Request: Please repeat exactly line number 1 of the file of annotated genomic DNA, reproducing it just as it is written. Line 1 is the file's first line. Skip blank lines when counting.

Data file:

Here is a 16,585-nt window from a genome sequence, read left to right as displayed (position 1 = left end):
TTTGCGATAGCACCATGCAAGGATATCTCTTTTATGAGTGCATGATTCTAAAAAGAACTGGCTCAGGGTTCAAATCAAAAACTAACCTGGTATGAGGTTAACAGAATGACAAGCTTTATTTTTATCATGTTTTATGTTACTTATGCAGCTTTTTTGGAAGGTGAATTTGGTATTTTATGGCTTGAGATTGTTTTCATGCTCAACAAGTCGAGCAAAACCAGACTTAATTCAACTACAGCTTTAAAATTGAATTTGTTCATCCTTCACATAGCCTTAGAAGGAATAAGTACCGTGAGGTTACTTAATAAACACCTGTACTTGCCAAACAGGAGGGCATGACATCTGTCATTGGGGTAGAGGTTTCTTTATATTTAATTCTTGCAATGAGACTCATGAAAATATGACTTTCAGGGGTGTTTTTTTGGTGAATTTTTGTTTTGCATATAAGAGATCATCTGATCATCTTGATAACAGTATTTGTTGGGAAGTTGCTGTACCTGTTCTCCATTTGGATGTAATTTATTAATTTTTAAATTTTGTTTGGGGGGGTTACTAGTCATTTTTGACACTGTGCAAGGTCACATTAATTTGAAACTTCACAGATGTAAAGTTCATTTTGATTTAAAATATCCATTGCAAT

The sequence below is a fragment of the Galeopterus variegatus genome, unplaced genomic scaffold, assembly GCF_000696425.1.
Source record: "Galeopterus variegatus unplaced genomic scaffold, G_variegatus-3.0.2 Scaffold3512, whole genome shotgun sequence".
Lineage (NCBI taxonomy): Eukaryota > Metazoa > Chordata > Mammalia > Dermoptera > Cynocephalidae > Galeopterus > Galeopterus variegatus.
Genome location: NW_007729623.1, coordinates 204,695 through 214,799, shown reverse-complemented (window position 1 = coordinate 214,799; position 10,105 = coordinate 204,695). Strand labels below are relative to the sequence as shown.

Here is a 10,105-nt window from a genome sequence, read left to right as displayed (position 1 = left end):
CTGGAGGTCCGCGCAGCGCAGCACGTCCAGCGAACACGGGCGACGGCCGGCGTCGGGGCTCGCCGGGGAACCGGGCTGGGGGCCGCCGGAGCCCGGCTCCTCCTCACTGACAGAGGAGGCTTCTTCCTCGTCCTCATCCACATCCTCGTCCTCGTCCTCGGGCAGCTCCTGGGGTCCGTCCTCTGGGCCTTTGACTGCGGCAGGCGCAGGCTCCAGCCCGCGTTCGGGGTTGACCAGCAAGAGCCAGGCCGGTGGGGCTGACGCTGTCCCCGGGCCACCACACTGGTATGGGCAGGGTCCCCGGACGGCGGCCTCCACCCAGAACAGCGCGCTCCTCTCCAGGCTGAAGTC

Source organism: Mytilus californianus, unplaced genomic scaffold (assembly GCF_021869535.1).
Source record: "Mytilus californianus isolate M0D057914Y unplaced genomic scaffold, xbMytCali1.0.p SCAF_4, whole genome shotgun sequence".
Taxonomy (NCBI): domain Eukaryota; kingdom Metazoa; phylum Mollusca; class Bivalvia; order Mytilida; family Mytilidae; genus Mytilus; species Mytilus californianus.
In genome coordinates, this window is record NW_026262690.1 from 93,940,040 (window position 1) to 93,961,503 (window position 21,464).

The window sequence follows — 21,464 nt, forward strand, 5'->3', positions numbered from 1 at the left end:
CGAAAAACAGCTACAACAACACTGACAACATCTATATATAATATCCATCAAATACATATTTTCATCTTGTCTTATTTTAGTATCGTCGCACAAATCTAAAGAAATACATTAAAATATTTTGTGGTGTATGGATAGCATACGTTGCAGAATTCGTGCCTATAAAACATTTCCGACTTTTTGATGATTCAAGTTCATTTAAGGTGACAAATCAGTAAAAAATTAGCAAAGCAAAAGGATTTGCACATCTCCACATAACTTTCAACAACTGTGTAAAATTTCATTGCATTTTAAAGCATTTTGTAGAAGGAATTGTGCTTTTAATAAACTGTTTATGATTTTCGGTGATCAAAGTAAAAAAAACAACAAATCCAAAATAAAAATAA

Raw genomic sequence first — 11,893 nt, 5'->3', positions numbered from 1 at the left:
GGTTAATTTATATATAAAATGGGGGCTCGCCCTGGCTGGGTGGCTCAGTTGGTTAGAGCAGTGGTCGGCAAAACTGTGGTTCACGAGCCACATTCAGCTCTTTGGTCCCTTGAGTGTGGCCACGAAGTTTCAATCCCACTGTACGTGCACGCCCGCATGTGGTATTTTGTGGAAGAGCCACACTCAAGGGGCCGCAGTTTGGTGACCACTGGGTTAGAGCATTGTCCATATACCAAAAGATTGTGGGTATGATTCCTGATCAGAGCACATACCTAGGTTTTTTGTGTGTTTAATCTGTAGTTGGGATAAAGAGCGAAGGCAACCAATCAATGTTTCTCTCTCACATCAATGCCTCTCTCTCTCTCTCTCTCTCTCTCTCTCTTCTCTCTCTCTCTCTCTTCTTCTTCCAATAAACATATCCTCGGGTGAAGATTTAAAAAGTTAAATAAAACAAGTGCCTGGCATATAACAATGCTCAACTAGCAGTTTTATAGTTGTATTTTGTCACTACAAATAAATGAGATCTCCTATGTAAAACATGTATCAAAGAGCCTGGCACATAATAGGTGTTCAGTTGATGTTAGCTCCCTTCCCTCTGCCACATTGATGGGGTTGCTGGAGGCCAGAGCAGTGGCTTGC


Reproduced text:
Here is a 16,585-nt window from a genome sequence, read left to right as displayed (position 1 = left end):